Nuclear materials packaging makes transportation, storage safe and secure

University of Nevada, Reno hosts international summer session for nuclear packaging certificate

Students and instructors from the ASME Code for Nuclear Transport and Storage class at first international Nuclear Packaging summer school at the University of Nevada, Reno.

students and instructors in nuclear packaging summer school

Nuclear and other radioactive materials are used to perform medical treatments, sterilize food, generate electricity without greenhouse gas emission, and conduct other advanced processes. These materials are constantly crisscrossing the United States on their way between manufacturing plants, hospitals, laboratories, storage sites and other facilities.

When the Department of Energy was trying to find a university to educate the workforce that engineers packaging to safely store and ship these materials, the University of Nevada, Reno was an easy choice. Students and faculty at the University had been conducting research on radioactive materials package safety since 1993.

The University's Nuclear Packaging program held its first International Summer School in June at the University's Redfield campus. Packaging engineers, users and university students from around the United States and abroad took courses on Quality Assurance, and the Application of the ASME Code for Nuclear Packaging. These are two of the required classes to earn the accredited Graduate Certificate in Nuclear Packaging, which the University developed in conjunction with Argonne National Laboratory for the Department of Energy Packaging Certification Program.

"With this educational program we are connecting with domestic and international nuclear packaging engineers and users from governments, industry and national labs," Miles Greiner, professor and chair of the University's mechanical engineering department, said.

Twenty engineers from around the United States, and even from Germany, attended the summer program.

"I decided to come to UNR to attend the course to get a better understanding of the ASME code," Benjamin Jech, mechanical and design calculations engineer for the German company GNS (Gesellschaft für Nuklear Service), said. "The course helped me a lot to understand the connections between NRC- the Nuclear Regulatory Commission-, ASME, Regulation Guides and Federal Regulations. With this knowledge I can help my department and my colleagues. I'm convinced that this will support my career growth. The course was perfectly organized. Even for us as foreign students it was easy to follow."

Brian Guntherman, the president of Guntherman Technical Services in New Jersey, and an industry expert instructor, said "the ASME Code and Quality Assurance for Nuclear Packaging courses provide a curriculum that is broad and deep, suitable for both the graduate student and the experienced nuclear worker seeking to increase his or her depth of technical and regulatory knowledge in the areas of nuclear material transportation, spent fuel storage and aging management of storage systems."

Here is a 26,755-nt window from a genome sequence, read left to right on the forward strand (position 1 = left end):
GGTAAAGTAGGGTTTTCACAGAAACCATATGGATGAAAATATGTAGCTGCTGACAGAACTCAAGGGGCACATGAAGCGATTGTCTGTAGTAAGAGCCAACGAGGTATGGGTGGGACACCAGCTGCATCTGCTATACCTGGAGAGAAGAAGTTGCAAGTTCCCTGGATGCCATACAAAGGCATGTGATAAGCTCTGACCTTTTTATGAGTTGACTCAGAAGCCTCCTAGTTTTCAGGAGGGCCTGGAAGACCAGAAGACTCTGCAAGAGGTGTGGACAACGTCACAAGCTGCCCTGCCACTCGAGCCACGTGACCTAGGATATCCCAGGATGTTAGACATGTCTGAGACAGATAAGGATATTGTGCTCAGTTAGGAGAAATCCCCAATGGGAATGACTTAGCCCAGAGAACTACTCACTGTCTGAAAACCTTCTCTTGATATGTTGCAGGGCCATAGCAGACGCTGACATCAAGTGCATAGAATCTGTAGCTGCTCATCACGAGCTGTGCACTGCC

National Laboratories Teach Courses
To complete the graduate certificate in nuclear packaging, students choose from 18 different required and elective courses that provide needed knowledge, and fit student specific interests. Experienced subject matter experts from Argonne, Lawrence Livermore, Oak Ridge, Sandia and Savannah River national laboratories teach most of the courses.

Since the program began in 2016, 88 students have earned certificate graduate credit by taking these courses. The program even has a Nuclear Packaging Internship that requires 4-12 weeks in residence at government or industry sites. The intern works with a site supervisor to propose a project, and present midterm and final reports that emphasize professionalism and demonstrate student's abilities to identify, formulate, and solve engineering problems related to nuclear materials packaging. So far, eight students enrolled or completed internships at Argonne and Savanah River National Labs and ORANO TN.

The academic program is designed to provide applied-knowledge that supplements research-based graduate programs in mechanical, materials and nuclear engineering; to increase the number and preparedness of engineers who are able to serve organizations that design and operate radioactive materials packaging; and to serve as a program that organizations can use to train new packaging engineers.

"As the older generation retires, we see a hole in the workforce that needs to be filled," Greiner said. "Our program is helping to train the workforce in critical areas of the nuclear materials industry."

"The program is very important to the DOE from several perspectives," Jim Shuler, manager of the Packaging Certification Program for the U.S. Department of Energy, said. "With the aging population of subject matter experts in the packaging design, procurement and fabrication area, among many others, new personnel are required to continue the work in these areas as personnel retire or move up their career path."

The University's Nuclear Packaging program is growing.

"We are currently creating new courses, and another entirely new graduate certificate in Transportation Security and Safeguards," Greiner said.

Additionally, the University offers graduate fellowships to U.S. Citizens and permanent residents who are qualified to study materials and thermal science for nuclear safety. The DOE Nuclear Energy University Program is also funding fundamental and applied research in these topics.

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